The last ten days have been a whirlwind of travel, getting settled, and starting a new job at Central Virginia Battlefields Trust. It’s been amazing to see all the plans come together and also see what surprises God has had as I’ve made this move and am adjusting to expanding Gazette665’s reach while still keeping ties in California!
Yes, Wednesdays are usually for “Searched & Answered” videos, but tonight I wanted to be a little more personal and share some photos from my recent cross-country trek from California to Virginia. Autumn colors were in full burst in different states, and of course, I found plenty of history sites to cram into already long travel days. 🙂
Virginia Military Institute’s castled walls dominate the town of Lexington, visible from some parts of the historic district. Still a military school, the Institute dates back to 1839 and has a rich history and tradition of honor and courage.
Did you know that Robert E. Lee moved to Lexington, Virginia, after the Civil War and served as president of Washington College?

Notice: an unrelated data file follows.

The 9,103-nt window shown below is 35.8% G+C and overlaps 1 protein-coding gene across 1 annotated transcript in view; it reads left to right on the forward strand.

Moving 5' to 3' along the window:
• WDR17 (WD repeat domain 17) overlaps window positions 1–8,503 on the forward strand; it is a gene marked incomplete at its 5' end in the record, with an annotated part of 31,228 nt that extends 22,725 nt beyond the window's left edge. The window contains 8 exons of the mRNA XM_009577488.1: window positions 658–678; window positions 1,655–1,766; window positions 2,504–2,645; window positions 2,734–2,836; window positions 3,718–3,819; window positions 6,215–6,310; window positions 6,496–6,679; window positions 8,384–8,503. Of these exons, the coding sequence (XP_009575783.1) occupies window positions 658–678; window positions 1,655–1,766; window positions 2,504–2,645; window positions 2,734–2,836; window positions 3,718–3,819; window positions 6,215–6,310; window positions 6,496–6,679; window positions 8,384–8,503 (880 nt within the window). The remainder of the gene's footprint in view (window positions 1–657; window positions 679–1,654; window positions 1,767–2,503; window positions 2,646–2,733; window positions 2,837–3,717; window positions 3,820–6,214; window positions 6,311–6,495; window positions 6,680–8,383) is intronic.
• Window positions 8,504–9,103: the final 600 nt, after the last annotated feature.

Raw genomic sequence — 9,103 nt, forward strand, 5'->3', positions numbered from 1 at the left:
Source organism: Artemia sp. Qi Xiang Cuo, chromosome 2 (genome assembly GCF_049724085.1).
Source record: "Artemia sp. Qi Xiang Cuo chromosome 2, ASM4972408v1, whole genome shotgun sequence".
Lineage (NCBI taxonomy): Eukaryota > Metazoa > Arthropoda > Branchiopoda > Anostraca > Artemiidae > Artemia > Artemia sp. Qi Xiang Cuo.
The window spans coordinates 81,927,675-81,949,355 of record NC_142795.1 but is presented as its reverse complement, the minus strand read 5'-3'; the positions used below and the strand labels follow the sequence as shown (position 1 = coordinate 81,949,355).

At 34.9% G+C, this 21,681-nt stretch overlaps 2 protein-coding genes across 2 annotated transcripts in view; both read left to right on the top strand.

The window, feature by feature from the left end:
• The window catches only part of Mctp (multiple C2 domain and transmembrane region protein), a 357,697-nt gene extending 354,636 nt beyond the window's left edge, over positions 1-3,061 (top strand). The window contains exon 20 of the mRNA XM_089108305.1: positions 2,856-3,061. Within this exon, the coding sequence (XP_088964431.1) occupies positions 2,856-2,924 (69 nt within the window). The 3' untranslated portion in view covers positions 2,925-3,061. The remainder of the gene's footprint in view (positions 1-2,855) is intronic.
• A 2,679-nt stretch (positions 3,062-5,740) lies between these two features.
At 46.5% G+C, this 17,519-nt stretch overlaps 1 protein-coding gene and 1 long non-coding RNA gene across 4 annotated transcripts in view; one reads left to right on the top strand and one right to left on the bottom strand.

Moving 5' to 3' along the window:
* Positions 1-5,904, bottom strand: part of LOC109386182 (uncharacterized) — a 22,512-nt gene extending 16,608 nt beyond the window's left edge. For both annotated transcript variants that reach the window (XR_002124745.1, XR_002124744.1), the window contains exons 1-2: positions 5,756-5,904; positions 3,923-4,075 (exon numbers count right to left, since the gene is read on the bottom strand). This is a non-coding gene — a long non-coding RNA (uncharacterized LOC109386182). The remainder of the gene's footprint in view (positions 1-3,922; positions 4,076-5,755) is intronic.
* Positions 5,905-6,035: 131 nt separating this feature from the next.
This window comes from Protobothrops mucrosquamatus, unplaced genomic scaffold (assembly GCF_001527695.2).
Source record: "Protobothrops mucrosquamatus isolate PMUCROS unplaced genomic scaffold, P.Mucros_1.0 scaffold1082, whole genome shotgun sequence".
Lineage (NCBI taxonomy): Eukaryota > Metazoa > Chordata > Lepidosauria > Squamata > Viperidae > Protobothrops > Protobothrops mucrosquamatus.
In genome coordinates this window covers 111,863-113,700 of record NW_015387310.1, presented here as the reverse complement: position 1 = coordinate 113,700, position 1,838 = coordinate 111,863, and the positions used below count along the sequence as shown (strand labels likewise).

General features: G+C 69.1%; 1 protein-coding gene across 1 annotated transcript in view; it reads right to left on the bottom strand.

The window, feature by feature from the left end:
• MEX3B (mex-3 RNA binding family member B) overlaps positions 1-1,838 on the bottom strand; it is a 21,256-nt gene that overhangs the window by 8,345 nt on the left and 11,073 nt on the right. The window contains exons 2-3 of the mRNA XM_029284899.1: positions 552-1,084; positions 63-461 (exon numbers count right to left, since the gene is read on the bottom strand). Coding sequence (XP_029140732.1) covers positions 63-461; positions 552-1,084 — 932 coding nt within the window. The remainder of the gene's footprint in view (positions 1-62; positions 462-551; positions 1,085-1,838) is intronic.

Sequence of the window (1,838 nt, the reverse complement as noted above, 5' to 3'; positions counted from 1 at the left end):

A small chapel – built at Lee’s request – serves as a meeting place, museum, and final resting place and stands on the modern campus of Washington and Lee University. Let’s stop and take a look… Continue reading →
Cemeteries. I think they are interesting places to explore, but I know that’s not everyone’s opinion. I’ve refrained from dragging you through all the wonderful old cemeteries on this virtual road trip until today.
The Presbyterian Cemetery – renamed Stonewall Jackson Memorial Cemetery – in Lexington, Virginia, is a good one to visit. It has wonderful, old headstones to read, is well maintained, and doesn’t have the dark, gloomy feeling that sometimes hangs around old burial grounds even in the day. Let’s stop and take a look… Continue reading →
I love good living history centers! There’s nothing quite like seeing what life was like in by gone eras. So…if you’re in the Shenandoah Valley, be sure to add Frontier Culture Museum to your list of stops. Informative for adults and kids this site explores the regional history and cultural origins with engaging conversation, restored buildings, farm fields, workshops, and real animals.
If you’re a cavalry fan, then today’s stop is one site you won’t want to miss in the Shenandoah Valley. Or if you’re learning about Civil War history in the Valley, it’s also a significant spot.
Ever heard of Turner Ashby? He commanded Confederate cavalry for Stonewall Jackson and created quite a name and reputation for himself. However, he didn’t live to see the end of the war, dying in battle in 1862 near Harrisonburg, Virginia. Today, a large granite marker memorializes his fall. Let’s stop and take a look… Continue reading →